The evidence of the respondent was that the permission was refused because the subject lands are believe to be inside the flood plain of a regional storm and that the placing of fill would interfere with the control of flooding. In addition there would be the possibility of property damage or loss of life if a home were constructed on the subject lands. Also there would be a loss of the storage capacity of the flood plain with increased flooding and damage of other properties and the possibility of erosion and silting of the creek and ultimately Lake Simcoe from the placing of fill.
The evidence indicated that although the aerial photography has been completed the subsequent mapping has not been prepared as the respondent is hoping for a federal grant to fund this part of the program. Notwithstanding this, the respondent is satisfied that the subject lands are within the flood plain of a regional storm. Calculations of the flood plain had been made at two locations in the vicinity of the subject lands. One calculation had been made at Brownhill, which was ten lots downstream from the subject lands. In addition flooding had been experience upstream of the subject lands in Concessions IV and V to a sufficient extent to indicate that the subject lands are within the flood plain. From the studies made at these locations the witness for the respondent, A.A. Timmins, its regulations enforcement officer, extrapolated that there would be flooding of all of the subject lands in the event of a regional storm. This position was further supported with reference to the general topography of the area which is a flat swampy area with a narrow basin merely some 1,200 feet in width. As additional support for the view that the subject lands would be flooded during a regional storm the witness produced photographs obtained from the public records showing the level of flooding in February, 1975 of a house situate on the west side of the river approximately the same distance from the river as the proposed site of the appellant's house. This photograph showed that the house was raised above the general area and that flooding had come to the garage doors of the house and that cars parked in front of the garage were situate in water of approximately one foot in depth depending on the distance from the building. Also photographic evidence showed that a spring flood in February, 1975 completely crossed the Holburn Road and would have covered the subject lands. By the taking of elevations the witness was able to conclude that even with the fill that had been place on the subject lands there would be two feet of water on the subject lands if a similar flood occurred. Needless to say, a spring thaw would not likely have the same impact as a regional storm and accordingly the witness gave the opinion that all of the subject lands would be flooded to a depth of three to five feet during a regional storm. The witness also gave evidence of the experience in respect of property upstream where the spring flows in recent springs had been closely monitored and with the result that it is established that there is a considerable risk of flooding along the stretch of Black Creek in question.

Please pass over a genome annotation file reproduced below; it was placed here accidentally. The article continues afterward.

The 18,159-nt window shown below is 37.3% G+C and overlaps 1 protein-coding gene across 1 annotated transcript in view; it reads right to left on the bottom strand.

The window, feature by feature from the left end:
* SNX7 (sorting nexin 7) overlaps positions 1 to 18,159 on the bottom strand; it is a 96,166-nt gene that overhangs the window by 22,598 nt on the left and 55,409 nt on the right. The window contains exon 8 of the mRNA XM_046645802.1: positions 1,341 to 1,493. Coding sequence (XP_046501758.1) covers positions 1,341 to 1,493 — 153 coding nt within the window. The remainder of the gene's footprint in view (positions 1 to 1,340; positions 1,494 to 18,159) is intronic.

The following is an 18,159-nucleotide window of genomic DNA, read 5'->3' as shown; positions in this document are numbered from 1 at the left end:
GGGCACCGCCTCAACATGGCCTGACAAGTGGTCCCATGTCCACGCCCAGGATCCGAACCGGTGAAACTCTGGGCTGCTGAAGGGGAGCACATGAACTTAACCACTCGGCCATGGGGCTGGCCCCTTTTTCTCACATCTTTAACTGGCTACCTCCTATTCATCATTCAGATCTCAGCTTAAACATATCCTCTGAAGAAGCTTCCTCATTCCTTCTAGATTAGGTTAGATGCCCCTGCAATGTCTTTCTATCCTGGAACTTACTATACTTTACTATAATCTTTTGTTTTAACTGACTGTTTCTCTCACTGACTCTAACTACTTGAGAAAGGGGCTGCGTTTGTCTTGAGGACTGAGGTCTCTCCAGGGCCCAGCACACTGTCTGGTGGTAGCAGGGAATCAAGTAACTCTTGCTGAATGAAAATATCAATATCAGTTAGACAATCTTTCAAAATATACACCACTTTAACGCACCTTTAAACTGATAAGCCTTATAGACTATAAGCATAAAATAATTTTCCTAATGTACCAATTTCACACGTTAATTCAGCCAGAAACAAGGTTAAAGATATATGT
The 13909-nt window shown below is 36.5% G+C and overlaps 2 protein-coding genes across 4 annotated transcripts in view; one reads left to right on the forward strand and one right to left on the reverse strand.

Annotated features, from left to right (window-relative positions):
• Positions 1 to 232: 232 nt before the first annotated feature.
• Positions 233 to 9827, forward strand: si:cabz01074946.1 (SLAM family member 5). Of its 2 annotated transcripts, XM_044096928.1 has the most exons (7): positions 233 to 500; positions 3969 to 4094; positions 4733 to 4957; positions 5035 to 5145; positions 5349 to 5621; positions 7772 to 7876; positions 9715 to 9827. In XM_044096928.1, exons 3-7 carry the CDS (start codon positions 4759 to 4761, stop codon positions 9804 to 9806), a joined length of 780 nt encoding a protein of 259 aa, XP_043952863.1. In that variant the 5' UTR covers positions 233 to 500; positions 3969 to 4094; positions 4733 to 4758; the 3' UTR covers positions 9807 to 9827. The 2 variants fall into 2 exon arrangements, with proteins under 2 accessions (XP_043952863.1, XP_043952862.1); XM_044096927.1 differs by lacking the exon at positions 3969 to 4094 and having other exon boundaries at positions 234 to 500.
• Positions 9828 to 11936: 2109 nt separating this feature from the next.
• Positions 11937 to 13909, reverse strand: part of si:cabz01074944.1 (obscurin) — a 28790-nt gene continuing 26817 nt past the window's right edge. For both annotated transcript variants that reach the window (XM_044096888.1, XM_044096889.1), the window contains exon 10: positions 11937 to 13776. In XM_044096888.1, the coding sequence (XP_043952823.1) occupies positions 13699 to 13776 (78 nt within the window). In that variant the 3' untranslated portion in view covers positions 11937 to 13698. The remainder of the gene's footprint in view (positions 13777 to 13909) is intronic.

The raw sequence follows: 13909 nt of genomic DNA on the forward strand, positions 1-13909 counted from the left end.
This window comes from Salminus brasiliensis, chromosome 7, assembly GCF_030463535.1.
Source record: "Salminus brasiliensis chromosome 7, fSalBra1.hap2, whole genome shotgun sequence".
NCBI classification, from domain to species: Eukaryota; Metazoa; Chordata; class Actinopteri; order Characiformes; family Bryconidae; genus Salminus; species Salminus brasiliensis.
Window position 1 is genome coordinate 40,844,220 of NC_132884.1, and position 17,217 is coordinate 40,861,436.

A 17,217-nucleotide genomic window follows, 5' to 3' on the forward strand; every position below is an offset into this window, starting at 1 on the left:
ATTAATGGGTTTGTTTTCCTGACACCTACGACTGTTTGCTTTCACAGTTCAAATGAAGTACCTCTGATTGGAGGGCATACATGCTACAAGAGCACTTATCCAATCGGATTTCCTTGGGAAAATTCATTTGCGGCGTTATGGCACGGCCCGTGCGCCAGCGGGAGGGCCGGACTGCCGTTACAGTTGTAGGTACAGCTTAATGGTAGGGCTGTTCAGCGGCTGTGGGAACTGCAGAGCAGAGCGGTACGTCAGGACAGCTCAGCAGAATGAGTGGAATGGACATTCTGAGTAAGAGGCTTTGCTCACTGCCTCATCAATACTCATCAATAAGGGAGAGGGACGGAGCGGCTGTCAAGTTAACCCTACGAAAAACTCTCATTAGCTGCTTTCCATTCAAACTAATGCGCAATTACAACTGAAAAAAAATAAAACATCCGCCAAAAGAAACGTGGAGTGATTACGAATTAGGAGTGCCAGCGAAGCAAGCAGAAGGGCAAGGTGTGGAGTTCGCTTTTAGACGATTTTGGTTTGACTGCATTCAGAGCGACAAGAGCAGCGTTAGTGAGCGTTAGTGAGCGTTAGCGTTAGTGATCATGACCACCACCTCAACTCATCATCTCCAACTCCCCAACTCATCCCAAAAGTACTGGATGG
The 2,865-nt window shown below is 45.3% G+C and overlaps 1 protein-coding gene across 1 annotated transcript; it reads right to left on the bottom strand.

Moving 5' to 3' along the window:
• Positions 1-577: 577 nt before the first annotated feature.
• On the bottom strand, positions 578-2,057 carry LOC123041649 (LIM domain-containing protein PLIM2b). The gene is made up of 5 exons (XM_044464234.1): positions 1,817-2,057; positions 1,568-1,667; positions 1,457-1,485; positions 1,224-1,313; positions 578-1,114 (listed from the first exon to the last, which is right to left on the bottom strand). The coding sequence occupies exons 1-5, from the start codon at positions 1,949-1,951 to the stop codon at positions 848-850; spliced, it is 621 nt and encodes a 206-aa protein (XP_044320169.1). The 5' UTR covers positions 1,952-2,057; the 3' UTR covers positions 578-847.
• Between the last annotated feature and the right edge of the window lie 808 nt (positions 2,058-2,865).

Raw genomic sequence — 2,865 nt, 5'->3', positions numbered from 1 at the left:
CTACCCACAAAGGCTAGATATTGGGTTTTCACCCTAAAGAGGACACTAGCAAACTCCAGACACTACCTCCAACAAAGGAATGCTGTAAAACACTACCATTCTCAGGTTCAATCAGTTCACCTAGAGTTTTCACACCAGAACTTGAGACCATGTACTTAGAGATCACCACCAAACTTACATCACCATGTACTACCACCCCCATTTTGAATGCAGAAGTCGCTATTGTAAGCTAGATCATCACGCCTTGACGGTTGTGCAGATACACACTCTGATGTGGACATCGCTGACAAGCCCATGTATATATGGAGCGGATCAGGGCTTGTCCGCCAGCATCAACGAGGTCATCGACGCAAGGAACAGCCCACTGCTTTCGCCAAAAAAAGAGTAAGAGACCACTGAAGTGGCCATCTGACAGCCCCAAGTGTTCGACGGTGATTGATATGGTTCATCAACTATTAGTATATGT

No evidence on cross-examination was produced to establish that the respondent had a policy of granting permission to construct residences in similar locations.
The submissions in respect of the applicant were that he had bought the property with the knowledge of a staff member of the respondent and consequently he was losing a substantial investment if the permission requested were not granted. He submitted that the respondent was taking a very absolute position and that he was prepared to place sufficient fill on the property to raise the house above the elevation of a regional storm regardless of what that elevation might be. He estimated that he would have a loss of $25,000 if he were not permitted to continue with his program of constructing a residence. He also emphasized the fact that the apparent control of the respondent was limited to part of his property and it recently appears that the respondent is attempting to extend its jurisdiction so that it includes his entire property.
The submissions of counsel for the respondent were that the appellant overstated his case and that the evidence indicates that he had some knowledge of construction of residences and cannot wholly lay the blame for his predicament upon the respondent. He pointed out the risks of proceeding with the construction of a residence and the placing of fill including the effect on other properties and the precedential implications which would result in all of the properties along Holburn Road being granted permits if a permit were granted in this case. It was submitted that the evidence was sufficient to make it clear that the entire property was within the flood plain of a regional storm and that the site of the proposed building was under two feet of water in 1975 and would likely be under a greater depth of water in a regional storm. The difficulties of flood proofing and minimizing the effect on the storage capacity were referred to.